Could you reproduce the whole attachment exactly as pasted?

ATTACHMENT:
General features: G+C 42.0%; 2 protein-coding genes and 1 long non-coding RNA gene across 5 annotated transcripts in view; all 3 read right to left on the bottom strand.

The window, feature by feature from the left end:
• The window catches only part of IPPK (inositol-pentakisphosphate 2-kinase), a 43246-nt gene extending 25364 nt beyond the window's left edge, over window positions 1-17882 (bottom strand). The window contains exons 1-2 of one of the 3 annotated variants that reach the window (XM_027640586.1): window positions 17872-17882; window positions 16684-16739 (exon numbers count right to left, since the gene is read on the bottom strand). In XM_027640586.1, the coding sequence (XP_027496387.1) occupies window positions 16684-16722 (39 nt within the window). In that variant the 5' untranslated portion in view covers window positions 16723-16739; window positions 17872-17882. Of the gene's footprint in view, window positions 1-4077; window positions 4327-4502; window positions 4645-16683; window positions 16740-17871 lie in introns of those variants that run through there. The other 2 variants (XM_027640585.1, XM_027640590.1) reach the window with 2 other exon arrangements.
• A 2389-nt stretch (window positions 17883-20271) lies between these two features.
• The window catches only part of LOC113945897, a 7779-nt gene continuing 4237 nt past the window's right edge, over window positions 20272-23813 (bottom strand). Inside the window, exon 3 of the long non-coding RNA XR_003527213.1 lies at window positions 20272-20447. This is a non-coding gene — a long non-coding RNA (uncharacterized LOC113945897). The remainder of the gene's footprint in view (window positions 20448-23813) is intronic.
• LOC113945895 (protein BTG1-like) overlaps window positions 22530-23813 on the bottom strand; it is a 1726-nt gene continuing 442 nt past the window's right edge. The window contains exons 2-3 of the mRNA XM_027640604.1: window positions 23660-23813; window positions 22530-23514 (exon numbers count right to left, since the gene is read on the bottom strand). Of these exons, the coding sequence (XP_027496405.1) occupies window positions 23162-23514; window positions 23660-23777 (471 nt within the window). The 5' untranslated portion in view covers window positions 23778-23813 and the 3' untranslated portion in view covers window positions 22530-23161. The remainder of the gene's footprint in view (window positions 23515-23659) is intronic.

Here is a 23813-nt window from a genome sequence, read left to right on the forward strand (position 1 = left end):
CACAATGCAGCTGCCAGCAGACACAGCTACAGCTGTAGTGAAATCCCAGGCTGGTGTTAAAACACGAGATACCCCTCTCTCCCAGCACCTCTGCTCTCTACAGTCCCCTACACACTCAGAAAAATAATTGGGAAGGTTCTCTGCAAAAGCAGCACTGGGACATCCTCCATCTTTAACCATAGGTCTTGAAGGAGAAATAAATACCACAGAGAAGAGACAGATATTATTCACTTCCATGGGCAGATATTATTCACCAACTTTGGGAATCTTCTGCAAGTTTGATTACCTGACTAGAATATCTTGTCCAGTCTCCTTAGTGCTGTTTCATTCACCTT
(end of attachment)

General features: G+C 42.0%; 2 protein-coding genes and 1 long non-coding RNA gene across 5 annotated transcripts in view; all 3 read right to left on the bottom strand.

The window, feature by feature from the left end:
• The window catches only part of IPPK (inositol-pentakisphosphate 2-kinase), a 43246-nt gene extending 25364 nt beyond the window's left edge, over window positions 1-17882 (bottom strand). The window contains exons 1-2 of one of the 3 annotated variants that reach the window (XM_027640586.1): window positions 17872-17882; window positions 16684-16739 (exon numbers count right to left, since the gene is read on the bottom strand). In XM_027640586.1, the coding sequence (XP_027496387.1) occupies window positions 16684-16722 (39 nt within the window). In that variant the 5' untranslated portion in view covers window positions 16723-16739; window positions 17872-17882. Of the gene's footprint in view, window positions 1-4077; window positions 4327-4502; window positions 4645-16683; window positions 16740-17871 lie in introns of those variants that run through there. The other 2 variants (XM_027640585.1, XM_027640590.1) reach the window with 2 other exon arrangements.
• A 2389-nt stretch (window positions 17883-20271) lies between these two features.
• The window catches only part of LOC113945897, a 7779-nt gene continuing 4237 nt past the window's right edge, over window positions 20272-23813 (bottom strand). Inside the window, exon 3 of the long non-coding RNA XR_003527213.1 lies at window positions 20272-20447. This is a non-coding gene — a long non-coding RNA (uncharacterized LOC113945897). The remainder of the gene's footprint in view (window positions 20448-23813) is intronic.
• LOC113945895 (protein BTG1-like) overlaps window positions 22530-23813 on the bottom strand; it is a 1726-nt gene continuing 442 nt past the window's right edge. The window contains exons 2-3 of the mRNA XM_027640604.1: window positions 23660-23813; window positions 22530-23514 (exon numbers count right to left, since the gene is read on the bottom strand). Of these exons, the coding sequence (XP_027496405.1) occupies window positions 23162-23514; window positions 23660-23777 (471 nt within the window). The 5' untranslated portion in view covers window positions 23778-23813 and the 3' untranslated portion in view covers window positions 22530-23161. The remainder of the gene's footprint in view (window positions 23515-23659) is intronic.

Here is a 23813-nt window from a genome sequence, read left to right on the forward strand (position 1 = left end):
CACAATGCAGCTGCCAGCAGACACAGCTACAGCTGTAGTGAAATCCCAGGCTGGTGTTAAAACACGAGATACCCCTCTCTCCCAGCACCTCTGCTCTCTACAGTCCCCTACACACTCAGAAAAATAATTGGGAAGGTTCTCTGCAAAAGCAGCACTGGGACATCCTCCATCTTTAACCATAGGTCTTGAAGGAGAAATAAATACCACAGAGAAGAGACAGATATTATTCACTTCCATGGGCAGATATTATTCACCAACTTTGGGAATCTTCTGCAAGTTTGATTACCTGACTAGAATATCTTGTCCAGTCTCCTTAGTGCTGTTTCATTCACCTT